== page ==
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Contrasting Accounts of Political Life: Aristotle and Machiavelli

Updated on February 11, 2017

Two distinctly different accounts of political life are given by Aristotle and Machiavelli. At the essence of Aristotle’s account is the natural disposition of man to live life in forms of association, with the polis at the top of this hierarchy of associations as a good in itself. In contrast, Machiavelli gives an account of political life revolving around circumstance and fortune rather than being any necessary state. He viewed political life as a means to an end rather than an end in itself like Aristotle. This account then appears to have a greater understanding and/or appreciation of realpolitik and so is the more compelling account of political life.

Aristotle
Aristotle

Aristotle

For Aristotle, the polis was a natural association which springs from other such associations. The first of these is the household. In this association, like all others, there is a naturally ruling element and naturally ruled element; the husband rules the wife, the master-slave, and parent-child. The ruling element rules by virtue of intelligence and the ruled occupy their position by virtue of physical power. This balance is similar to that between body and soul, the soul rules the body by virtue of its rationality, and if two men are as different as body and soul, then it is to the benefit of both that the one most resembling the soul should rule.

These associations like the household and village occur naturally and in order to meet some need. The polis while occurring naturally and bringing people together out of need, goes further in it that it parts end up joined for the sake of the good life.

Not only is the polis natural, but it is also prior to the individual as “the whole is necessarily prior to the part.” This premise is unconvincing, though (and so the conclusion must be too), for concrete is prior to the road, as steel is to bridge. Unlike Aristotle’s suggestion that if the body is obliterated there can be no hand, if the bridge is obliterated, steel will remain, and so we cannot be certain of the rule that the whole is prior to the part.

The uncertainty of such a premise must cast doubt upon the soundness of Aristotle’s conclusions. His teleological argument by definition looks at the man and the polis regarding function and purpose but by arguably getting the premises wrong in assigning the polis as a purpose of man, then so the purpose of the polis itself may be wrongly identified. If so there would be no reason to believe the good life has any relationship to the polis at all.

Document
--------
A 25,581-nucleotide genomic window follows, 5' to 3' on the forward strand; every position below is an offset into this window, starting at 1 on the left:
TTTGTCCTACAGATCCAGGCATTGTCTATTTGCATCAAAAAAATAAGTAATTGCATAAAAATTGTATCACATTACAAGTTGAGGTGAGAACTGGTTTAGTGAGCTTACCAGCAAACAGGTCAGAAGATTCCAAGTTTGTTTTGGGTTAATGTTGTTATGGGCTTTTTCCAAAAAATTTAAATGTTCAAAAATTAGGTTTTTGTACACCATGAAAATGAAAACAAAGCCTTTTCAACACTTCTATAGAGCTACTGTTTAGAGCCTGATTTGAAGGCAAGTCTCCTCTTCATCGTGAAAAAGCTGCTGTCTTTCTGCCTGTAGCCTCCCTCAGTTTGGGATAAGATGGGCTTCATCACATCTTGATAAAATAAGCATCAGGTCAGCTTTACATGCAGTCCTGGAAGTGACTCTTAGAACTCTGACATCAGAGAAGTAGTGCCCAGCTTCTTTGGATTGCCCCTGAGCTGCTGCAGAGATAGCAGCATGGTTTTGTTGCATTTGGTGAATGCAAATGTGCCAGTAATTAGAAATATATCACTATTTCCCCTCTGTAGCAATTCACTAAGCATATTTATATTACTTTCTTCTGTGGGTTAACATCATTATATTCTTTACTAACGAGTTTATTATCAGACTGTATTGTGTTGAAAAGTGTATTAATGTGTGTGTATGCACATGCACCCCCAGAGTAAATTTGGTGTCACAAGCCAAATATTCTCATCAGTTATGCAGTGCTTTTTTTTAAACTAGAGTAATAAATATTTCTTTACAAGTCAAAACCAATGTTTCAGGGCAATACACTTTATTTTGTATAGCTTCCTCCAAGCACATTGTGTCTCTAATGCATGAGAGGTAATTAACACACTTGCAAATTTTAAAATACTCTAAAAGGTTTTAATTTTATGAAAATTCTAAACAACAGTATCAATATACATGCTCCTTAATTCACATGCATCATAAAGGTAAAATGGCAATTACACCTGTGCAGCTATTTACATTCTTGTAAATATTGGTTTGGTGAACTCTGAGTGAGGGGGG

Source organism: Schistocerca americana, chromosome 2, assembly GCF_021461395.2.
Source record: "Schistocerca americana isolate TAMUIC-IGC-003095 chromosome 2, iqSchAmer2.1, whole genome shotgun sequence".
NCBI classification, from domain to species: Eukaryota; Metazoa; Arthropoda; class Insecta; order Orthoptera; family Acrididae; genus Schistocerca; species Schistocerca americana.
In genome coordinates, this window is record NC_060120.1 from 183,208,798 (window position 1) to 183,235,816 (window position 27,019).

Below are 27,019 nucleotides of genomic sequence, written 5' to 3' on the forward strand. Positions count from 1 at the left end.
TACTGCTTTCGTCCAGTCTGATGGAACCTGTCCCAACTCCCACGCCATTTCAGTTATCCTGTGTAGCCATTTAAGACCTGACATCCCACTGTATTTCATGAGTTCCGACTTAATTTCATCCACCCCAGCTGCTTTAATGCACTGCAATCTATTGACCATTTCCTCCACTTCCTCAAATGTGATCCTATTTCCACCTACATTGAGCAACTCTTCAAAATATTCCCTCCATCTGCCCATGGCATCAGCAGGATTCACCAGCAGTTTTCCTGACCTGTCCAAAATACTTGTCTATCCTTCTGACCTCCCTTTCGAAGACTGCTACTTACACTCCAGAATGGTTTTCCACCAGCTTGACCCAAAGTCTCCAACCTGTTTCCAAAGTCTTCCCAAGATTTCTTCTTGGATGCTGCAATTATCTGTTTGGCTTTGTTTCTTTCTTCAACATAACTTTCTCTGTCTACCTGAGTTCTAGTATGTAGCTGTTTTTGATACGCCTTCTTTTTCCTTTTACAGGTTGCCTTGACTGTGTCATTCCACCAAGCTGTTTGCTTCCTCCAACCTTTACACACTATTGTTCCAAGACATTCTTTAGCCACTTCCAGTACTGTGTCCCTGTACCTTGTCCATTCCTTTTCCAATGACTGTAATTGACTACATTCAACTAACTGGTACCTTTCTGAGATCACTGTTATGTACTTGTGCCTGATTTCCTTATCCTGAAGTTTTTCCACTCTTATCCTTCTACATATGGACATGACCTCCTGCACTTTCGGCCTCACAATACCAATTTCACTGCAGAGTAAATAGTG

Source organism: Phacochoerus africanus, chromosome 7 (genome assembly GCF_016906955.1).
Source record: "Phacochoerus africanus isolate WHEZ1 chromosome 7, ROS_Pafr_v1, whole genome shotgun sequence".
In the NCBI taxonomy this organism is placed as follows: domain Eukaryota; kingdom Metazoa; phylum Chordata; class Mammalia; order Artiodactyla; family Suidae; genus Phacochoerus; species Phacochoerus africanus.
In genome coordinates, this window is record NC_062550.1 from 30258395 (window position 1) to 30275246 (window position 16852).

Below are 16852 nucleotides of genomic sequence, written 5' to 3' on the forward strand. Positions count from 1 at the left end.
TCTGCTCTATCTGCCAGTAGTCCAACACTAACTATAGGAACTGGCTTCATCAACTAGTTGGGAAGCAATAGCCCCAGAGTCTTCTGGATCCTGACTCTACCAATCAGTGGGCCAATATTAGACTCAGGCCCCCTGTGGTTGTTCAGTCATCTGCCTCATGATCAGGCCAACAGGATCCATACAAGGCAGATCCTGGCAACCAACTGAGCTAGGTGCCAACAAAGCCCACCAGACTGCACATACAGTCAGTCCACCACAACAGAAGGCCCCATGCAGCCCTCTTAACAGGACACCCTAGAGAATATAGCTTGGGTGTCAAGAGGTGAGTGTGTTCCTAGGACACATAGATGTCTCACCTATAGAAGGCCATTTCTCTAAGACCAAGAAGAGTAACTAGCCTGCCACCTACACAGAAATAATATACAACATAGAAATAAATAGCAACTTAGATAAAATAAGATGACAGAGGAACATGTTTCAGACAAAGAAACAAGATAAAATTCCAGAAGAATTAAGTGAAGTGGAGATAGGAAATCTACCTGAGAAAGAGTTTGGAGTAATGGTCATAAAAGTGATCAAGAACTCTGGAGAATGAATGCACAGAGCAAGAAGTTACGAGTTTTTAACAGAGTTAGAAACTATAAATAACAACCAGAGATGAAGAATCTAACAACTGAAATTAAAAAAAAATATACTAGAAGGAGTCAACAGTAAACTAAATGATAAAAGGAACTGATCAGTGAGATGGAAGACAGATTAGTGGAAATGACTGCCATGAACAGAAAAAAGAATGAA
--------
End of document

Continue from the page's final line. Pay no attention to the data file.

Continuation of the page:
The ramifications of the relationship between the ruling and ruled elements can be felt in political life. In this sphere, there is again a ruling and ruled element, with citizens ruling the noncitizens. A citizen is a citizen by virtue of birth, their status passed on like an inheritance from their parents. But also, to be a true citizen one must act like one and fulfill their obligations to the polis by sharing in political office. Applying this standard to the modern world would certainly be problematic. It would either require that vast sways of the populace were barred from citizenship due to the ratio of population to administrative positions, or it would require re-ordering the modern state into some form of local direct rule. This is another reason why Aristotle’s account of political life is less compelling: it fails to reflect existing conditions. Instead, it reflects the writers’ aspirations.

Talk of possibly re-ordering the state leads on then to how Aristotle thought that government should be ordered. He gives three classifications or true forms of governance; these are kingship, aristocracy, and polity. There are also three other possibilities, which are corresponding perversions of the forms. These are tyranny, oligarchy, and democracy. In the true forms there is rule with a view to the collective interest or common good, a view to the many. The perversions promote private interest rather than the public common good. It can be the interest of the tyrant, the rich in an oligarchy and the poor (by virtue of their numbers) in the democracy.

Returning to the true forms, the public interest that is best advanced by the middle class, the moderates endowed with rationality and not occupying a polar extreme. However, this is perhaps an idealistic view that in reality would only see the middle class do what he suggests the poor and rich will do, and that is further private interest, those interests of their own. We have no good reason to suppose this group will have any kind of enhanced rationality and so this position must be rejected, in the name of rationality itself, for nothing would be more irrational than to accept an argument without good grounds.